In People v. Alonzo (1993) 13 Cal.App.4th 535, 16 Cal.Rptr.2d 656, defendant discharged a handgun into the air in front of a 7-Eleven store at 2:00 in the morning.Summary of this case from People v. Torres
Docket No. B065226.
February 1, 1993.
Appeal from Superior Court of Los Angeles County, No. BA030709, Sherrill D. Luke, Judge.
Ira Reiner, District Attorney, Maurice H. Oppenheim and Wendy C. Forward, Deputy District Attorneys, for Plaintiff and Appellant. Nasatir Hirsch, Michael D. Nasatir and Vicki I. Podberesky for Defendant and Respondent.
Respondent Philip Rudolfo Alonzo was charged with having willfully and unlawfully discharged a firearm in a grossly negligent manner which could result in injury or death to a person in violation of Penal Code section 246.3 after he shot a gun into the air in a commercial area of the City of Montebello at 2 a.m. on December 9, 1990.
After a brief preliminary hearing, the magistrate denied respondent's motion to set aside the charge. Upon review of the transcript of that hearing, the superior court granted the motion on the ground that the preliminary hearing evidence did not show gross negligence or evidence that the shooting could have harmed or injured a person. For reasons explained in this opinion, we conclude that the magistrate's belief that respondent violated section 246.3 was reasonable. We therefore reverse the superior court's order setting the charge aside.
Immediately upon this ruling, respondent's counsel indicated that a plea would be entered to count 2. Respondent informs this court that count 2 charged him with violation of Montebello Municipal Code section 4231, unauthorized discharge of a firearm within the city limits. The record before us does not reflect this fact. Nor does it reflect the entry of a plea to such charge.
The only witness called by the prosecution at respondent's preliminary hearing was Montebello Police Officer Jeffrey Hanes. He testified that at the time of the incident he was off duty, sitting in his personal vehicle in a parking lot in a commercial area where he had just purchased a soft drink and something to eat. He looked up when he heard a gunshot and saw respondent stepping off the curb in front of a 7-Eleven store. Respondent's right hand was extended above his head. In it he held a Beretta 92-F which was pointed straight up. Respondent shot two rounds into the air and said loudly, "`I hate it when they don't believe me.'" Officer Hanes did not see anyone who appeared to be menacing respondent, and it did not appear to him that respondent was involved in any altercation.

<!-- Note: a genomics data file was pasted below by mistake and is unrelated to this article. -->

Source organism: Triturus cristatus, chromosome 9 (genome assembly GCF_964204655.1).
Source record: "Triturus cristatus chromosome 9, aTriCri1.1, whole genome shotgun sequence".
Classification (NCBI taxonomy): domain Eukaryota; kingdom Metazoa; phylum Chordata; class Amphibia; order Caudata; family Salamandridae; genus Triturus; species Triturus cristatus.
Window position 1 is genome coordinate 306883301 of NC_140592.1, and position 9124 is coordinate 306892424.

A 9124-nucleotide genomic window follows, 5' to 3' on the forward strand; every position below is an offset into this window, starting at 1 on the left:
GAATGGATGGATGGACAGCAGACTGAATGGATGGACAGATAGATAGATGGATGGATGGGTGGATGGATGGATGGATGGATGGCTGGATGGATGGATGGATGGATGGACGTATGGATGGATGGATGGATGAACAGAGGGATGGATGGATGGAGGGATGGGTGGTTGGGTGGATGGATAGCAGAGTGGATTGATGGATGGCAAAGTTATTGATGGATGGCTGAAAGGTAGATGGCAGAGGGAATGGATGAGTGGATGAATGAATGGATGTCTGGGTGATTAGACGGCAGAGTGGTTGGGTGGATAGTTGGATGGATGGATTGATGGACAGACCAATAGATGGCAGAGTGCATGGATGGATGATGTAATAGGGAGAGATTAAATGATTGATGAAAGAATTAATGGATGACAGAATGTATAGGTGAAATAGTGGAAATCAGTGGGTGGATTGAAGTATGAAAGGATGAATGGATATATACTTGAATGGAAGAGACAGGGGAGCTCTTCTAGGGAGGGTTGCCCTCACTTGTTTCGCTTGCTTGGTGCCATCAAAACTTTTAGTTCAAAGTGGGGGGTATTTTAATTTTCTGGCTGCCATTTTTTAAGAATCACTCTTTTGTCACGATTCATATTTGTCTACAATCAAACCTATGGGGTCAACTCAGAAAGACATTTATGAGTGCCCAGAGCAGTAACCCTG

Respondent walked to a parked vehicle, put the weapon under the right front passenger seat, and spoke to the driver. Two other people came out of a nearby store and got into the car. Officer Hanes followed the vehicle as it left the parking lot.
The area where this incident occurred was described as a "commercial business located on a four-lane thoroughfare street." The parking lot served several small stores, three of which were open for business at the time. Those 3 were the 7-Eleven store, an adjacent 24-hour donut shop and a Domino's Pizza about 100 yards away. Officer Hanes described the area as "quite busy[.]" He testified that "[t]here was a lot of pedestrian traffic going in and out of the store making purchases, mainly alcohol because it's coming up on . . . 2:00 o'clock on a weekend, getting kind of a rush at that time."